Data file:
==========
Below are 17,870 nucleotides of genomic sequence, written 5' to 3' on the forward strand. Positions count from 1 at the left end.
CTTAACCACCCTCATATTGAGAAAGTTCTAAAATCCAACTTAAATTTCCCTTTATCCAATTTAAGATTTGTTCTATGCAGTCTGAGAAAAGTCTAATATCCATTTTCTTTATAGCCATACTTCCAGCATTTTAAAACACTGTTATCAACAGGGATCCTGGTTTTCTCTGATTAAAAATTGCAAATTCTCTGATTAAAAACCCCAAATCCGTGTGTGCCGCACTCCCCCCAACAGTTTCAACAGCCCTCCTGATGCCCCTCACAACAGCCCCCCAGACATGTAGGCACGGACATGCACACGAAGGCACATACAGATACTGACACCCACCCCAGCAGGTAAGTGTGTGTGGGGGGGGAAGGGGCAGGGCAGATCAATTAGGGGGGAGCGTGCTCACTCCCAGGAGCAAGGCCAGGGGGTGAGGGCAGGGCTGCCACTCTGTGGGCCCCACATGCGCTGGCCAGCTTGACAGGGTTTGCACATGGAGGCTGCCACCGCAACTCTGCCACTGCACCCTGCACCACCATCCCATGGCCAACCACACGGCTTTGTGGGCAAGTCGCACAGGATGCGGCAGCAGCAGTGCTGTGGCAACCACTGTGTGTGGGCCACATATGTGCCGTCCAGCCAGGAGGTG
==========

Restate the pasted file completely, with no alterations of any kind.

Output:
Below are 17,870 nucleotides of genomic sequence, written 5' to 3' on the forward strand. Positions count from 1 at the left end.
CTTAACCACCCTCATATTGAGAAAGTTCTAAAATCCAACTTAAATTTCCCTTTATCCAATTTAAGATTTGTTCTATGCAGTCTGAGAAAAGTCTAATATCCATTTTCTTTATAGCCATACTTCCAGCATTTTAAAACACTGTTATCAACAGGGATCCTGGTTTTCTCTGATTAAAAATTGCAAATTCTCTGATTAAAAACCCCAAATCCGTGTGTGCCGCACTCCCCCCAACAGTTTCAACAGCCCTCCTGATGCCCCTCACAACAGCCCCCCAGACATGTAGGCACGGACATGCACACGAAGGCACATACAGATACTGACACCCACCCCAGCAGGTAAGTGTGTGTGGGGGGGGAAGGGGCAGGGCAGATCAATTAGGGGGGAGCGTGCTCACTCCCAGGAGCAAGGCCAGGGGGTGAGGGCAGGGCTGCCACTCTGTGGGCCCCACATGCGCTGGCCAGCTTGACAGGGTTTGCACATGGAGGCTGCCACCGCAACTCTGCCACTGCACCCTGCACCACCATCCCATGGCCAACCACACGGCTTTGTGGGCAAGTCGCACAGGATGCGGCAGCAGCAGTGCTGTGGCAACCACTGTGTGTGGGCCACATATGTGCCGTCCAGCCAGGAGGTG